From the opening moments of Muse’s Wednesday night set at Rogers Arena, it was clear it wasn’t going to be any ordinary rock show.
The lowering of a massive inverted pyramid structure made of LED screens early in the set was one of the first indications that the audience was going to be in for a spectacle. What followed was a nearly two-hour set filled with stunning visuals, and an arena-worthy rock sound to go with it.
Opening with the dubstep-inspired sounds of “The 2nd Law: Unsustainable” from the British trio’s 2012 album, the band was backed by flashing strobe lights, scrolling stock market numbers, and video clips. Fist pumping and cheers erupted across the floor when the band launched into a set mixed with tracks from most of its six-album discography.
At the centre of the spectacle was frontman Matt Bellamy. Whether he was perched at a grand piano that materialized out of the stage for ballads like “Explorers”, or strutting up to one of various microphones positioned across the sprawling stage, the singer didn’t have to offer up much in the way of interaction with the audience. His dramatic, falsetto vocals, accompanying everything from the Led Zeppelin-like guitar riff of “Supremacy” to the electronic instrumentation of “Madness", dominated the venue.
As the band rolled out favourites from previous records like “Supermassive Black Hole”, “Resistance”, and “Knights of Cydonia”, the visual show seemed to grow even more captivating.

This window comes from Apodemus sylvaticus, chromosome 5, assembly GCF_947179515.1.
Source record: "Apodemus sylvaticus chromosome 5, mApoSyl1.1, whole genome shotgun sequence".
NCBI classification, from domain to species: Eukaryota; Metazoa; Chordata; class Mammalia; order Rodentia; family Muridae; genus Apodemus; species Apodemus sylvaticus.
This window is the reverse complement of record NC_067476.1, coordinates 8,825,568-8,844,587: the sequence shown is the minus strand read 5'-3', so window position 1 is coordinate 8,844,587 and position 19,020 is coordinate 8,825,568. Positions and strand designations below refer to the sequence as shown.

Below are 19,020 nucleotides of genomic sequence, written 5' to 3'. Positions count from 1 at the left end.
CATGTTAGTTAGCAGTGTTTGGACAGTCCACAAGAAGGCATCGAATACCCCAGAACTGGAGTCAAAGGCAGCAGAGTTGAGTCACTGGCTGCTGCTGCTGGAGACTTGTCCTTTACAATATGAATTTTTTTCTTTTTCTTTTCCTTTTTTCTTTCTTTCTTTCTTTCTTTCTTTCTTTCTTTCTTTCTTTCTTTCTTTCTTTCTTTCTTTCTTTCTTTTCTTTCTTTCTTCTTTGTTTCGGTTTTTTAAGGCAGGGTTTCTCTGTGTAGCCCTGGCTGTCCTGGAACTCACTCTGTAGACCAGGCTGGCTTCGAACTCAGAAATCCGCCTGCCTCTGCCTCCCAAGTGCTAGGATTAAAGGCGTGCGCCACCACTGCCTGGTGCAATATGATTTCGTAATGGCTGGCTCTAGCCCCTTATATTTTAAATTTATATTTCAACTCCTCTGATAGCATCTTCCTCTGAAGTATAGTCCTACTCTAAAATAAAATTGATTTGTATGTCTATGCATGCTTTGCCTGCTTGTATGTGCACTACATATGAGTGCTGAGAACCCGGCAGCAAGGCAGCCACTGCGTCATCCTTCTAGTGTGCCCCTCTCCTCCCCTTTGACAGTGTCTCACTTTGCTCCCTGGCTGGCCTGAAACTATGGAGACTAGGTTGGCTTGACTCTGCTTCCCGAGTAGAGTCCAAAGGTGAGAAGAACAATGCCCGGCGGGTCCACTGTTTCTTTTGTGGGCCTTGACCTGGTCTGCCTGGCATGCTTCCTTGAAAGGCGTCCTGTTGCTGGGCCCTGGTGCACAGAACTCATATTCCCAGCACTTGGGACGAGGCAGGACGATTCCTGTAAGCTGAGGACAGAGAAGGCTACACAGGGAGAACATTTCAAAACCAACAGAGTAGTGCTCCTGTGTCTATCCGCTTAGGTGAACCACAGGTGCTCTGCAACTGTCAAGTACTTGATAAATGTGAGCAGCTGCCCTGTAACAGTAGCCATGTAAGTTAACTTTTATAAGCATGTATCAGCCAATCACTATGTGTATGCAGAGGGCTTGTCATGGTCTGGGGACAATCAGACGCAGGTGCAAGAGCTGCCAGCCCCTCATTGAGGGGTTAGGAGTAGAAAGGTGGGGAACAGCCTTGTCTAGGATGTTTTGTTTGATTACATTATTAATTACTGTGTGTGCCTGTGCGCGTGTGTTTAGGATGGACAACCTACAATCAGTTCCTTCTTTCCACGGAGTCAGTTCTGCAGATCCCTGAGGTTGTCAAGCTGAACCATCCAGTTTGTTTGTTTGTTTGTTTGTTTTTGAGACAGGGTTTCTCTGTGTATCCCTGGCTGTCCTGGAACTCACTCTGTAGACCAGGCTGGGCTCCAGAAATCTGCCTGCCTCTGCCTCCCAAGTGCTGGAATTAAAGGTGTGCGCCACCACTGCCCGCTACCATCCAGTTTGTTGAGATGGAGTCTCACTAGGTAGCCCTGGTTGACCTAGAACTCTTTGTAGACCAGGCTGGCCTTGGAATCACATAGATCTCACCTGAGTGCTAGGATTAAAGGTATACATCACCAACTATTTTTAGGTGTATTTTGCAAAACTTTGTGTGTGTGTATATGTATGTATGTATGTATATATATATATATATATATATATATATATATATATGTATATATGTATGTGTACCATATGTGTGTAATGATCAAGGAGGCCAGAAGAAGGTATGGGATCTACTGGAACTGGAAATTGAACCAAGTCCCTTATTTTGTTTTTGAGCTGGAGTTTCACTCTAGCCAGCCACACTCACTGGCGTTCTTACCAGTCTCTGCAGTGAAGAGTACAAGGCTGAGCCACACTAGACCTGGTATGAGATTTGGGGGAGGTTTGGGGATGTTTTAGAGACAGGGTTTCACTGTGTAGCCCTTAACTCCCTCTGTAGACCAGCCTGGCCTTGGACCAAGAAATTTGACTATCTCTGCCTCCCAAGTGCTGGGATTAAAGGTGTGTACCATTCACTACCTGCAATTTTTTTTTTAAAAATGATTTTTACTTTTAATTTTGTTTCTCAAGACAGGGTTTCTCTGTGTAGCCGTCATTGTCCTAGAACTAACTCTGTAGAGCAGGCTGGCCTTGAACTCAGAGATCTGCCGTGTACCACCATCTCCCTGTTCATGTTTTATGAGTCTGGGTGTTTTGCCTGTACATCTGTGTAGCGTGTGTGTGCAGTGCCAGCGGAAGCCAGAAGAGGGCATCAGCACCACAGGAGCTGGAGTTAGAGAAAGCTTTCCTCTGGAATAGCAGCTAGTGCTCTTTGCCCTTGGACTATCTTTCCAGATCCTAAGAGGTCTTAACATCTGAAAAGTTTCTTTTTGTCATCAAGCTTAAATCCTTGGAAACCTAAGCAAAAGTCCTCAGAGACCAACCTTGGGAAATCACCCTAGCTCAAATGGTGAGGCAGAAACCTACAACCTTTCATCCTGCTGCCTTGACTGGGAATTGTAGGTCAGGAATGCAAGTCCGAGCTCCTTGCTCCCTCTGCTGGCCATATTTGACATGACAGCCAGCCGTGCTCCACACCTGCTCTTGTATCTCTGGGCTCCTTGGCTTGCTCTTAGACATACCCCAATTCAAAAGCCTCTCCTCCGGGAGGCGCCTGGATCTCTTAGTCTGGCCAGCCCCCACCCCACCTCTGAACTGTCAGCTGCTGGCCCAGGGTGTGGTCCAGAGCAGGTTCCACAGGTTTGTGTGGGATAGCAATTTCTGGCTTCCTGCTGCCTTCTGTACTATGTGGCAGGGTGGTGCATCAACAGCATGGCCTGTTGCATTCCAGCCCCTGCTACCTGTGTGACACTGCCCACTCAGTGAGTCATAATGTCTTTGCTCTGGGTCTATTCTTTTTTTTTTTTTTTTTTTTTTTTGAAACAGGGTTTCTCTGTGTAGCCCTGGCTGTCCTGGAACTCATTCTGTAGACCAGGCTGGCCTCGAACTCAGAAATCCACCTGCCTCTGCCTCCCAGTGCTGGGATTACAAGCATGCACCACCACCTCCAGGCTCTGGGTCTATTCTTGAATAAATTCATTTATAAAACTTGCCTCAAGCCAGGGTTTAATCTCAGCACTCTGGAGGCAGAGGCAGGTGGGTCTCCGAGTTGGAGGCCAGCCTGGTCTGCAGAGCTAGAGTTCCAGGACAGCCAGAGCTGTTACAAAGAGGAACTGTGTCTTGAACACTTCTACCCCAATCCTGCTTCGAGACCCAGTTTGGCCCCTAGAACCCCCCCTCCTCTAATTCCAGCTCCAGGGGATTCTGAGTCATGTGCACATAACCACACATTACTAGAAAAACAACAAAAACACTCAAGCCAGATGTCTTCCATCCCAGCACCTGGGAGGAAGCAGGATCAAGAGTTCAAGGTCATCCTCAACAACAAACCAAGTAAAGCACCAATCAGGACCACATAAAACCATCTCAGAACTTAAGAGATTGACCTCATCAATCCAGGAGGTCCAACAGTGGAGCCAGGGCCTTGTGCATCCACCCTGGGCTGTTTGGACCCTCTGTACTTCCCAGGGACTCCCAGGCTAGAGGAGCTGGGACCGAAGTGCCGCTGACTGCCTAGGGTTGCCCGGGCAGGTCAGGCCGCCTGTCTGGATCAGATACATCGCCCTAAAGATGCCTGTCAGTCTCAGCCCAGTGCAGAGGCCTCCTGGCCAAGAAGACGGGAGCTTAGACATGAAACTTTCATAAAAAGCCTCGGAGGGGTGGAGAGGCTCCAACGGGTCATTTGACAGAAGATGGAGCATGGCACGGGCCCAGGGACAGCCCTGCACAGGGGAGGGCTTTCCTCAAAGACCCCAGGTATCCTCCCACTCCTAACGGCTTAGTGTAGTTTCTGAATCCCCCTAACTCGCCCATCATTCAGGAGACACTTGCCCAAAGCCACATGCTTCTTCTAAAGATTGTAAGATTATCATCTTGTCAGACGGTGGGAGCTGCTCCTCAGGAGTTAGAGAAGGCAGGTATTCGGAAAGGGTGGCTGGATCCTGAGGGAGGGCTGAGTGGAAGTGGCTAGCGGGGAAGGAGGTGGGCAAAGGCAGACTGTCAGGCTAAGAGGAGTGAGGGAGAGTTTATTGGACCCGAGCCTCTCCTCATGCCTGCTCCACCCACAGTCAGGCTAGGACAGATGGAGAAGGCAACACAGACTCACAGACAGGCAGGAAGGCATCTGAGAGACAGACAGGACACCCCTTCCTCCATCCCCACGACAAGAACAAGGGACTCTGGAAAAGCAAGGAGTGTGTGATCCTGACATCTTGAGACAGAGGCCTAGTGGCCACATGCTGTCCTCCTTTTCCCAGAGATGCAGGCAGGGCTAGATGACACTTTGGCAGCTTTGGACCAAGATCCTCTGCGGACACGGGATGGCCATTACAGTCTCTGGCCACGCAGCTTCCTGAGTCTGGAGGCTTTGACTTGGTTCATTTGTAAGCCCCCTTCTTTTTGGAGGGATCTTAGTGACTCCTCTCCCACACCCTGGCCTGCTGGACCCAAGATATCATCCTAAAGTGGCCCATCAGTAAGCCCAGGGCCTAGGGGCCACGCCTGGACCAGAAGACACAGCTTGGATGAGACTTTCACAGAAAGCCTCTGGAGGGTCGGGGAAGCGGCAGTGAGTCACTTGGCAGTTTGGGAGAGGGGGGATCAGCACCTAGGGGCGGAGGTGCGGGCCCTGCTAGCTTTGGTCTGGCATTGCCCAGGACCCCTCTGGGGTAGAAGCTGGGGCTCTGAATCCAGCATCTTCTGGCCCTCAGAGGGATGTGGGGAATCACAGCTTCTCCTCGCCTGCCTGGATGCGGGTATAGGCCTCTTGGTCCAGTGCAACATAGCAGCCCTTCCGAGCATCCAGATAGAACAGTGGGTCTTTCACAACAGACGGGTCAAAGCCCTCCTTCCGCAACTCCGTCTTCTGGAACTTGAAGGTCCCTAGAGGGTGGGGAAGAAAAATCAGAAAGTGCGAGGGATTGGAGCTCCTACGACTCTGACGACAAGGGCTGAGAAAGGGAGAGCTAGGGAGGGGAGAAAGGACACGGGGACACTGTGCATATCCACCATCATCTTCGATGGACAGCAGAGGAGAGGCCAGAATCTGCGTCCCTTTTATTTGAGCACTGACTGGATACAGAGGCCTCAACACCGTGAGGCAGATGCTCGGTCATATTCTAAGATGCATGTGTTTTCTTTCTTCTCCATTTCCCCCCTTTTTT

Chris Wolstenholme’s bass was glowing, live video of the band was framed by images of vintage television sets, colourful geometric shapes flashed across the screens, an animated purple monster danced to the beat of “Panic Station”, and song lyrics were flashed across the front of the arena - even onto the LED screen sunglasses sported by Bellamy as he pointed his face close to one of the cameras.
The arena rock anthem set wasn’t short of its over-the-top moments, like Bellamy’s tendency to dive into a knee slide and lift his guitar into the air for a dramatic pose, or the drum riser that began spinning around with drummer Dom Howard and Bellamy on it, while Wolstenholme took his turn on lead vocals on new track “Liquid State”.
But the crowd seemed thrilled to be along for the ride, clapping in unison to newer tracks like "Follow Me", and singing along to older offerings like “Time Is Running Out”.
When Bellamy lifted the mike toward the crowd during one of the final encore numbers, “Starlight”, the pop single from the 2006 album Black Holes and Revelations, audience members belted out the chorus.
During the encore number “Uprising”, the LED pyramid was lowered onto the stage, flashing video images and colourful blue and red graphics. The whole structure lifted partway through the song to reveal Howard at his drumkit in a bright red jumpsuit.
The second encore ended in a suitably dramatic style, with the band offering its Olympic anthem “Survival” amid puffs of smoke, fist pumping, and a final guitar solo.
Despite the often over-the-top rock moments, the flawless live renditions of each song, the band’s energy, and the stunning visuals ensured the band lived up to its arena rock reputation.